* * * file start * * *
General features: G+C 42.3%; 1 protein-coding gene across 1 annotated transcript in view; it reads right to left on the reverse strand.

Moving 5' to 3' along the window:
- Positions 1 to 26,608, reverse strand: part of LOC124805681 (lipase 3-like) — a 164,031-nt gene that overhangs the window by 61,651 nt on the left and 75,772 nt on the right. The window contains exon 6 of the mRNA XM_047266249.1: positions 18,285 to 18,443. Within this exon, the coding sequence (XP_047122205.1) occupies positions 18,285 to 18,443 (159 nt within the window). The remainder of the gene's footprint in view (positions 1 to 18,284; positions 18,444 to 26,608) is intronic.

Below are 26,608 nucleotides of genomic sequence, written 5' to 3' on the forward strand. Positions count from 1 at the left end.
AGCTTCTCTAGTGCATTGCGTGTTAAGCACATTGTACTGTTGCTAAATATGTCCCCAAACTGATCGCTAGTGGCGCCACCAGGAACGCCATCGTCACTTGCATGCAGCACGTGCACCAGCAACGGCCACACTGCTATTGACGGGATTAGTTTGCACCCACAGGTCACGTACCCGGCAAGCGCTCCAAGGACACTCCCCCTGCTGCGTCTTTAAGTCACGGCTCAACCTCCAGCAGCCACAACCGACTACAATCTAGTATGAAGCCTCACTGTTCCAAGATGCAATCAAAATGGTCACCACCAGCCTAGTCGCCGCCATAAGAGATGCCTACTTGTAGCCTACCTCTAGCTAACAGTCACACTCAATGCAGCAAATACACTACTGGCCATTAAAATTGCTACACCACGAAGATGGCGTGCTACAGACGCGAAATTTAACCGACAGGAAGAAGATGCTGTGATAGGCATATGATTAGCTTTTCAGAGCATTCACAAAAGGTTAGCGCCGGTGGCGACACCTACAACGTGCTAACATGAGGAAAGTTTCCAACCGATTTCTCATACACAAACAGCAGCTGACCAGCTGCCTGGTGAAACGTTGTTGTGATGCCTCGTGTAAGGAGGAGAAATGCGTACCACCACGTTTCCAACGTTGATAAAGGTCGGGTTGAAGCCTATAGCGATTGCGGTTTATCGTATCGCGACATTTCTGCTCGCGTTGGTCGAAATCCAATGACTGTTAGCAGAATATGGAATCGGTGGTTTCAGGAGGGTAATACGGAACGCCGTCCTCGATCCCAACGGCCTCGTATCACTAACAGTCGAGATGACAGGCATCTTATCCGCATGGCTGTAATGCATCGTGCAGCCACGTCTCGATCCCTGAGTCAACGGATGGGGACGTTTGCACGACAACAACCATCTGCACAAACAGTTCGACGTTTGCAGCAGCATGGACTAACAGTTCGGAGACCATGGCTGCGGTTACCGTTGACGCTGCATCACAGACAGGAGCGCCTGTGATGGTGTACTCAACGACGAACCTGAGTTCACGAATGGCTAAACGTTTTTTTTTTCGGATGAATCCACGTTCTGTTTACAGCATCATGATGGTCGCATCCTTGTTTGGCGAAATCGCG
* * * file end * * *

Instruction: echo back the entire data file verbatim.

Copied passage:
General features: G+C 42.3%; 1 protein-coding gene across 1 annotated transcript in view; it reads right to left on the reverse strand.

Moving 5' to 3' along the window:
- Positions 1 to 26,608, reverse strand: part of LOC124805681 (lipase 3-like) — a 164,031-nt gene that overhangs the window by 61,651 nt on the left and 75,772 nt on the right. The window contains exon 6 of the mRNA XM_047266249.1: positions 18,285 to 18,443. Within this exon, the coding sequence (XP_047122205.1) occupies positions 18,285 to 18,443 (159 nt within the window). The remainder of the gene's footprint in view (positions 1 to 18,284; positions 18,444 to 26,608) is intronic.

Below are 26,608 nucleotides of genomic sequence, written 5' to 3' on the forward strand. Positions count from 1 at the left end.
AGCTTCTCTAGTGCATTGCGTGTTAAGCACATTGTACTGTTGCTAAATATGTCCCCAAACTGATCGCTAGTGGCGCCACCAGGAACGCCATCGTCACTTGCATGCAGCACGTGCACCAGCAACGGCCACACTGCTATTGACGGGATTAGTTTGCACCCACAGGTCACGTACCCGGCAAGCGCTCCAAGGACACTCCCCCTGCTGCGTCTTTAAGTCACGGCTCAACCTCCAGCAGCCACAACCGACTACAATCTAGTATGAAGCCTCACTGTTCCAAGATGCAATCAAAATGGTCACCACCAGCCTAGTCGCCGCCATAAGAGATGCCTACTTGTAGCCTACCTCTAGCTAACAGTCACACTCAATGCAGCAAATACACTACTGGCCATTAAAATTGCTACACCACGAAGATGGCGTGCTACAGACGCGAAATTTAACCGACAGGAAGAAGATGCTGTGATAGGCATATGATTAGCTTTTCAGAGCATTCACAAAAGGTTAGCGCCGGTGGCGACACCTACAACGTGCTAACATGAGGAAAGTTTCCAACCGATTTCTCATACACAAACAGCAGCTGACCAGCTGCCTGGTGAAACGTTGTTGTGATGCCTCGTGTAAGGAGGAGAAATGCGTACCACCACGTTTCCAACGTTGATAAAGGTCGGGTTGAAGCCTATAGCGATTGCGGTTTATCGTATCGCGACATTTCTGCTCGCGTTGGTCGAAATCCAATGACTGTTAGCAGAATATGGAATCGGTGGTTTCAGGAGGGTAATACGGAACGCCGTCCTCGATCCCAACGGCCTCGTATCACTAACAGTCGAGATGACAGGCATCTTATCCGCATGGCTGTAATGCATCGTGCAGCCACGTCTCGATCCCTGAGTCAACGGATGGGGACGTTTGCACGACAACAACCATCTGCACAAACAGTTCGACGTTTGCAGCAGCATGGACTAACAGTTCGGAGACCATGGCTGCGGTTACCGTTGACGCTGCATCACAGACAGGAGCGCCTGTGATGGTGTACTCAACGACGAACCTGAGTTCACGAATGGCTAAACGTTTTTTTTTTCGGATGAATCCACGTTCTGTTTACAGCATCATGATGGTCGCATCCTTGTTTGGCGAAATCGCG